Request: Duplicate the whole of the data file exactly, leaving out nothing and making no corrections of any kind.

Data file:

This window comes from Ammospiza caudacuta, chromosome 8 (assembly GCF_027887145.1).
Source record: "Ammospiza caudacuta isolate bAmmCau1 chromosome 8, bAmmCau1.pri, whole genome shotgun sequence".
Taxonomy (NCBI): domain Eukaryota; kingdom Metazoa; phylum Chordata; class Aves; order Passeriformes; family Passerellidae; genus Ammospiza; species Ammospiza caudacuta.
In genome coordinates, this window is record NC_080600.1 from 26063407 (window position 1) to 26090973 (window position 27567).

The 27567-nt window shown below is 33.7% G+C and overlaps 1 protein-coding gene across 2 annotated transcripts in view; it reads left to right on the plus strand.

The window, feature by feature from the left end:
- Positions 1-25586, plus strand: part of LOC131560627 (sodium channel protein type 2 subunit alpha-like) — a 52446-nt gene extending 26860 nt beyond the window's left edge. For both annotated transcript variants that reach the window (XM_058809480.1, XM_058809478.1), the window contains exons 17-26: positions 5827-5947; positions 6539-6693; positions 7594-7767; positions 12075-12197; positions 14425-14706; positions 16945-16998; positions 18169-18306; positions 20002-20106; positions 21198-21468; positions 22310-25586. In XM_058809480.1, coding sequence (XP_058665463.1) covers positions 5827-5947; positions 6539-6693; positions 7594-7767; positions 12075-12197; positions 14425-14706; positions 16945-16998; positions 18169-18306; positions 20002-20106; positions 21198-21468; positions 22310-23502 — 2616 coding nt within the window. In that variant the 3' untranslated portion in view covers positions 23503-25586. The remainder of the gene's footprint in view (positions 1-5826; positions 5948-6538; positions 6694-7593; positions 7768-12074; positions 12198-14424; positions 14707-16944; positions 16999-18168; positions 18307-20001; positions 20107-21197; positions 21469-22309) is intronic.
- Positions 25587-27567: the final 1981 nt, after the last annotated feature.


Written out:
This window comes from Ammospiza caudacuta, chromosome 8 (assembly GCF_027887145.1).
Source record: "Ammospiza caudacuta isolate bAmmCau1 chromosome 8, bAmmCau1.pri, whole genome shotgun sequence".
Taxonomy (NCBI): domain Eukaryota; kingdom Metazoa; phylum Chordata; class Aves; order Passeriformes; family Passerellidae; genus Ammospiza; species Ammospiza caudacuta.
In genome coordinates, this window is record NC_080600.1 from 26063407 (window position 1) to 26090973 (window position 27567).

The 27567-nt window shown below is 33.7% G+C and overlaps 1 protein-coding gene across 2 annotated transcripts in view; it reads left to right on the plus strand.

The window, feature by feature from the left end:
- Positions 1-25586, plus strand: part of LOC131560627 (sodium channel protein type 2 subunit alpha-like) — a 52446-nt gene extending 26860 nt beyond the window's left edge. For both annotated transcript variants that reach the window (XM_058809480.1, XM_058809478.1), the window contains exons 17-26: positions 5827-5947; positions 6539-6693; positions 7594-7767; positions 12075-12197; positions 14425-14706; positions 16945-16998; positions 18169-18306; positions 20002-20106; positions 21198-21468; positions 22310-25586. In XM_058809480.1, coding sequence (XP_058665463.1) covers positions 5827-5947; positions 6539-6693; positions 7594-7767; positions 12075-12197; positions 14425-14706; positions 16945-16998; positions 18169-18306; positions 20002-20106; positions 21198-21468; positions 22310-23502 — 2616 coding nt within the window. In that variant the 3' untranslated portion in view covers positions 23503-25586. The remainder of the gene's footprint in view (positions 1-5826; positions 5948-6538; positions 6694-7593; positions 7768-12074; positions 12198-14424; positions 14707-16944; positions 16999-18168; positions 18307-20001; positions 20107-21197; positions 21469-22309) is intronic.
- Positions 25587-27567: the final 1981 nt, after the last annotated feature.